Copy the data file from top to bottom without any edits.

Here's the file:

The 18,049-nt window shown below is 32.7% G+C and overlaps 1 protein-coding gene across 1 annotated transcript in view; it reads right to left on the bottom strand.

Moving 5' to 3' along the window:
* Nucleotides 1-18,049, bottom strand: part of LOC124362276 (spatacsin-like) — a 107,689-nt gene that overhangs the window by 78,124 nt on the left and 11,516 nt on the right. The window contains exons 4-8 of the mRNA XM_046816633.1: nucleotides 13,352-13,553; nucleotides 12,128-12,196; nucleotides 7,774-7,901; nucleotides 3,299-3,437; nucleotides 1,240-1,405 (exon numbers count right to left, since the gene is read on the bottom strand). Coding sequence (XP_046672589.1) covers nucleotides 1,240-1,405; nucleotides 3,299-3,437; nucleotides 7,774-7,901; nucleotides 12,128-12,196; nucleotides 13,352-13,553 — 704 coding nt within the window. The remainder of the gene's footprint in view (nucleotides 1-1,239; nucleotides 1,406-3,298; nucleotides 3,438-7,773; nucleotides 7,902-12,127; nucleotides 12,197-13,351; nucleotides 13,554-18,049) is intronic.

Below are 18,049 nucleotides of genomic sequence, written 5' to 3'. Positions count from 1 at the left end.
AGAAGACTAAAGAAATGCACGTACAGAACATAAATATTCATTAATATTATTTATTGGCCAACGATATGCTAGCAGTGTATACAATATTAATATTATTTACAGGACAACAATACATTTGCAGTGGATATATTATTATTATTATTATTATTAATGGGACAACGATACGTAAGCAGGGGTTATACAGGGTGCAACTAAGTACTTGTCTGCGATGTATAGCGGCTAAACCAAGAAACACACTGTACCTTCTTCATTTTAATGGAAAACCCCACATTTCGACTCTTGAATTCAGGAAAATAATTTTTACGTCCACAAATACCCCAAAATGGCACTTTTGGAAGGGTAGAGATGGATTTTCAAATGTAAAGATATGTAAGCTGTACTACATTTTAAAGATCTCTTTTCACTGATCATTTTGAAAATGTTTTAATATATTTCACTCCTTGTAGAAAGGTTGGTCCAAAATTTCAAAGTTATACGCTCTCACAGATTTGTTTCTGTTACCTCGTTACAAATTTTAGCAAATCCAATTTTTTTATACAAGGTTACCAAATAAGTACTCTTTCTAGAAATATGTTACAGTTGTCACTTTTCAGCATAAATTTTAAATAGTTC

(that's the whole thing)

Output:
The 18,049-nt window shown below is 32.7% G+C and overlaps 1 protein-coding gene across 1 annotated transcript in view; it reads right to left on the bottom strand.

Moving 5' to 3' along the window:
* Nucleotides 1-18,049, bottom strand: part of LOC124362276 (spatacsin-like) — a 107,689-nt gene that overhangs the window by 78,124 nt on the left and 11,516 nt on the right. The window contains exons 4-8 of the mRNA XM_046816633.1: nucleotides 13,352-13,553; nucleotides 12,128-12,196; nucleotides 7,774-7,901; nucleotides 3,299-3,437; nucleotides 1,240-1,405 (exon numbers count right to left, since the gene is read on the bottom strand). Coding sequence (XP_046672589.1) covers nucleotides 1,240-1,405; nucleotides 3,299-3,437; nucleotides 7,774-7,901; nucleotides 12,128-12,196; nucleotides 13,352-13,553 — 704 coding nt within the window. The remainder of the gene's footprint in view (nucleotides 1-1,239; nucleotides 1,406-3,298; nucleotides 3,438-7,773; nucleotides 7,902-12,127; nucleotides 12,197-13,351; nucleotides 13,554-18,049) is intronic.

Below are 18,049 nucleotides of genomic sequence, written 5' to 3'. Positions count from 1 at the left end.
AGAAGACTAAAGAAATGCACGTACAGAACATAAATATTCATTAATATTATTTATTGGCCAACGATATGCTAGCAGTGTATACAATATTAATATTATTTACAGGACAACAATACATTTGCAGTGGATATATTATTATTATTATTATTATTAATGGGACAACGATACGTAAGCAGGGGTTATACAGGGTGCAACTAAGTACTTGTCTGCGATGTATAGCGGCTAAACCAAGAAACACACTGTACCTTCTTCATTTTAATGGAAAACCCCACATTTCGACTCTTGAATTCAGGAAAATAATTTTTACGTCCACAAATACCCCAAAATGGCACTTTTGGAAGGGTAGAGATGGATTTTCAAATGTAAAGATATGTAAGCTGTACTACATTTTAAAGATCTCTTTTCACTGATCATTTTGAAAATGTTTTAATATATTTCACTCCTTGTAGAAAGGTTGGTCCAAAATTTCAAAGTTATACGCTCTCACAGATTTGTTTCTGTTACCTCGTTACAAATTTTAGCAAATCCAATTTTTTTATACAAGGTTACCAAATAAGTACTCTTTCTAGAAATATGTTACAGTTGTCACTTTTCAGCATAAATTTTAAATAGTTC